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“Real estate agents justify their commissions by providing valuable services throughout the home buying or selling process. For sellers, agents assist in pricing the property, marketing it effectively, negotiating with potential buyers, and handling the financial and legal complexities of the transaction. They also offer market insights, guidance on property preparation, and access to a network of potential buyers,” says Douglas.

Narodny echoes those thoughts.

“Agents can reduce the chance of problems for a seller after the close by providing well-prepared paperwork and detailed disclosures. Agents have the ability to network and market the home to potentially generate a higher sales price than an owner could achieve on their own, and many agents offer to arrange and contribute to staging and prep costs to win the business and justify higher Realtor fees,” says Narodny.

A listing agent can prove particularly valuable in helping you set the right price for your home based on research they conduct on comparable sold properties in your area and experience in your neighborhood. Homes that aren’t priced appropriately based on local market conditions and demand tend to sit longer, leading to asking price drops.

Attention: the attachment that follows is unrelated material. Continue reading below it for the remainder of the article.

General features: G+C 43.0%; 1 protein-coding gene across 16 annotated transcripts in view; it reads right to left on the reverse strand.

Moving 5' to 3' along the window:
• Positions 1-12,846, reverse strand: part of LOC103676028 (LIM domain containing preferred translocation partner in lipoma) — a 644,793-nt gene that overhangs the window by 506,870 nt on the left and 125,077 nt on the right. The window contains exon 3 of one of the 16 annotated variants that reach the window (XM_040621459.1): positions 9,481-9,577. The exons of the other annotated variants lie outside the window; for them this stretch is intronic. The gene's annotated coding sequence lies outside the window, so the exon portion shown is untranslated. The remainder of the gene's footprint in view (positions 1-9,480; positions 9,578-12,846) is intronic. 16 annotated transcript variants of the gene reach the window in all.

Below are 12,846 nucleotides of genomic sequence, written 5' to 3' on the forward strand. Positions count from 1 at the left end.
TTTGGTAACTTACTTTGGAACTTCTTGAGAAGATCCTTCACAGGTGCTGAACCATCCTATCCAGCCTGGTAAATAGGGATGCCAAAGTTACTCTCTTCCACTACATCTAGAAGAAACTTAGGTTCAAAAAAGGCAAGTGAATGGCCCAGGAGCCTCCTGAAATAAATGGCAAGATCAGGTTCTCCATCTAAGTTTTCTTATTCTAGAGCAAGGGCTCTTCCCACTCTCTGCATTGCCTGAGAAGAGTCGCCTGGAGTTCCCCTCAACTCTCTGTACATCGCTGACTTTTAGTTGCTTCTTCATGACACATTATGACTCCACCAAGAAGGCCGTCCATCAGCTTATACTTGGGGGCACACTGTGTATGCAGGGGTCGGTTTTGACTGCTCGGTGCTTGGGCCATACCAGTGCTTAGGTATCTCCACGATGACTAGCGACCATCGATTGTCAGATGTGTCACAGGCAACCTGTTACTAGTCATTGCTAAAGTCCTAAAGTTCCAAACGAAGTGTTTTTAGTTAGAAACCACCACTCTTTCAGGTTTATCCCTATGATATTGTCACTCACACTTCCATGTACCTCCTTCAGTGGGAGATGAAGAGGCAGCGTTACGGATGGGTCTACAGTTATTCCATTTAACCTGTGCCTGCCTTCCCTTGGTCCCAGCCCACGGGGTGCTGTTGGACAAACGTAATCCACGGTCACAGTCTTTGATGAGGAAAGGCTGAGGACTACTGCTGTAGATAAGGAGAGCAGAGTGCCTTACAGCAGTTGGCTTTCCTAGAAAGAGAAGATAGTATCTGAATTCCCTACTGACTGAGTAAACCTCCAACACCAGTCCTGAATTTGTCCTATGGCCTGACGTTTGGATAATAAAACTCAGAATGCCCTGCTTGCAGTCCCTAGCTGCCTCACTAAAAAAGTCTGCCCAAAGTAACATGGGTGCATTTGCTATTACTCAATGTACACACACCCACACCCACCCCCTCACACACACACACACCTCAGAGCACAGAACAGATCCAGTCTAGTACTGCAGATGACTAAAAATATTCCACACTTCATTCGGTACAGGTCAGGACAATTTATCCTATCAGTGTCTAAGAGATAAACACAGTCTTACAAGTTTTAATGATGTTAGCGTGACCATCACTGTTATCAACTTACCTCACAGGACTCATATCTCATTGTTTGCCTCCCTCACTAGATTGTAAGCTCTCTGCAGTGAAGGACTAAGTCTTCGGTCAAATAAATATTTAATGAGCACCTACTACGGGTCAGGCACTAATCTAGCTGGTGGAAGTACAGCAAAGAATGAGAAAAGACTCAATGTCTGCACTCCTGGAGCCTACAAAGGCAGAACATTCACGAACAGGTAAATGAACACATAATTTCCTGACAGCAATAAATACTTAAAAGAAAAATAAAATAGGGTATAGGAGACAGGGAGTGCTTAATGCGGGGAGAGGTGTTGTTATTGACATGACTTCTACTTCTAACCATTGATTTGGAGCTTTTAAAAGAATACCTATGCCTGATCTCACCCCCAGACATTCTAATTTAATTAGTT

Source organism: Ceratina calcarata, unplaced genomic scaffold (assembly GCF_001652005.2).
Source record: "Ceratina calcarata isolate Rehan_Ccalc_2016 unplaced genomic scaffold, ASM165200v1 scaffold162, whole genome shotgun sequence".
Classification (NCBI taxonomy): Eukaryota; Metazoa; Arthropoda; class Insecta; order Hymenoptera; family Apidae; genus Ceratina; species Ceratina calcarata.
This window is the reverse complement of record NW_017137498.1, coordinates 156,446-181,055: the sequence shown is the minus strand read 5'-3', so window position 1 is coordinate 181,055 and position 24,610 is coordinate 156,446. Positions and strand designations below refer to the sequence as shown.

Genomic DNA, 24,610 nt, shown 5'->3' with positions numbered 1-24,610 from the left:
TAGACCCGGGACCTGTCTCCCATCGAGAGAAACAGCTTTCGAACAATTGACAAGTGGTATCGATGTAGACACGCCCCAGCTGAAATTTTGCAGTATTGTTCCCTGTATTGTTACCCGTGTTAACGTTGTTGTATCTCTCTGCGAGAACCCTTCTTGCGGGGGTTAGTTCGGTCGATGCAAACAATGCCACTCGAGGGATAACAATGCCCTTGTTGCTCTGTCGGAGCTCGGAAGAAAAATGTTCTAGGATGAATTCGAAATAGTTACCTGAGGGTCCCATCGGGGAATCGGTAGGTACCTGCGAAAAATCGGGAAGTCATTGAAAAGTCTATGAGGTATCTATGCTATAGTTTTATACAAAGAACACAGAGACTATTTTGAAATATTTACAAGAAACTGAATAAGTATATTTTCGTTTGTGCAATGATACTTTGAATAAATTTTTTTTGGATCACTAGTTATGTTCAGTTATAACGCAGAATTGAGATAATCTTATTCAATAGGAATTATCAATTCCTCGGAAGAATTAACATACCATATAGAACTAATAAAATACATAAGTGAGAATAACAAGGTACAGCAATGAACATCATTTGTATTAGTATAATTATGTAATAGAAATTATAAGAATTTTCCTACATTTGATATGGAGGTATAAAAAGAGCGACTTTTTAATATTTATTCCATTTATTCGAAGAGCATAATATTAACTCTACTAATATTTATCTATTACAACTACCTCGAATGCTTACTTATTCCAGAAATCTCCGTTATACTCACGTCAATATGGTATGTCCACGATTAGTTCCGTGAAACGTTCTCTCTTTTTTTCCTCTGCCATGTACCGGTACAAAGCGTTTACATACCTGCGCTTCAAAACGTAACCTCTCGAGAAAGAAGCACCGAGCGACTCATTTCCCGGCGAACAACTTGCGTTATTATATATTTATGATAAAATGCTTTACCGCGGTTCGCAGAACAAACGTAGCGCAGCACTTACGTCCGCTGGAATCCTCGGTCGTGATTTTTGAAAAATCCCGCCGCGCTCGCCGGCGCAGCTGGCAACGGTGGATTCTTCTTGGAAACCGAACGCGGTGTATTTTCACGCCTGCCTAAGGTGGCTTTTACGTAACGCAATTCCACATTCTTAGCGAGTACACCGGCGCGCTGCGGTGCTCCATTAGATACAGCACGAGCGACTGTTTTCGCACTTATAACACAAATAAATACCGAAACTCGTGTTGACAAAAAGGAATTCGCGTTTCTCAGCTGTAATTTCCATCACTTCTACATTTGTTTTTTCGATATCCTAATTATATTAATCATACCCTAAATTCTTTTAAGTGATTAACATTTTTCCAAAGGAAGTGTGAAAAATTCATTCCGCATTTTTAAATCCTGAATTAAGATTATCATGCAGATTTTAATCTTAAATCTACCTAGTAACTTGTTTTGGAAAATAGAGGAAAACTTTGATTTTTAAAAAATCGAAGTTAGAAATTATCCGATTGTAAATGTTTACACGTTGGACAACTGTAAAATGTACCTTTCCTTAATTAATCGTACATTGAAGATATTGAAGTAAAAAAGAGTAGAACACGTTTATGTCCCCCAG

Buyers, meanwhile, benefit from an real estate agent’s expertise in navigating the market, identifying suitable properties, negotiating offers, and guiding them through the closing process. Their agent saves them time otherwise spent scouring for the right home for sale and arranging for showings.

“Ultimately, the commission paid reflects both agents’ skills, time, and efforts in facilitating a successful real estate transaction,” she adds.

Commission advice to those selling a house

Eager to partner with a listing agent? Prepare for some due diligence first, the experts agree.

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“It’s advisable to discuss commissions early in the agent selection process,” recommends Douglas. “When interviewing potential agents, inquire about their services and commission structure so that you know exactly what they charge. Focus on finding a real estate agent who offers a good balance of services, experience, and a commission rate that aligns with your local market and your expectations. And remember that, while real estate commissions are negotiable, it’s essential to consider the value an experienced real estate agent brings to the transaction.”

If the commission is a deal-breaker

Still think agent commissions are too high and not worth the price? You can always opt to sell your home without an agent, in which case your choices would be: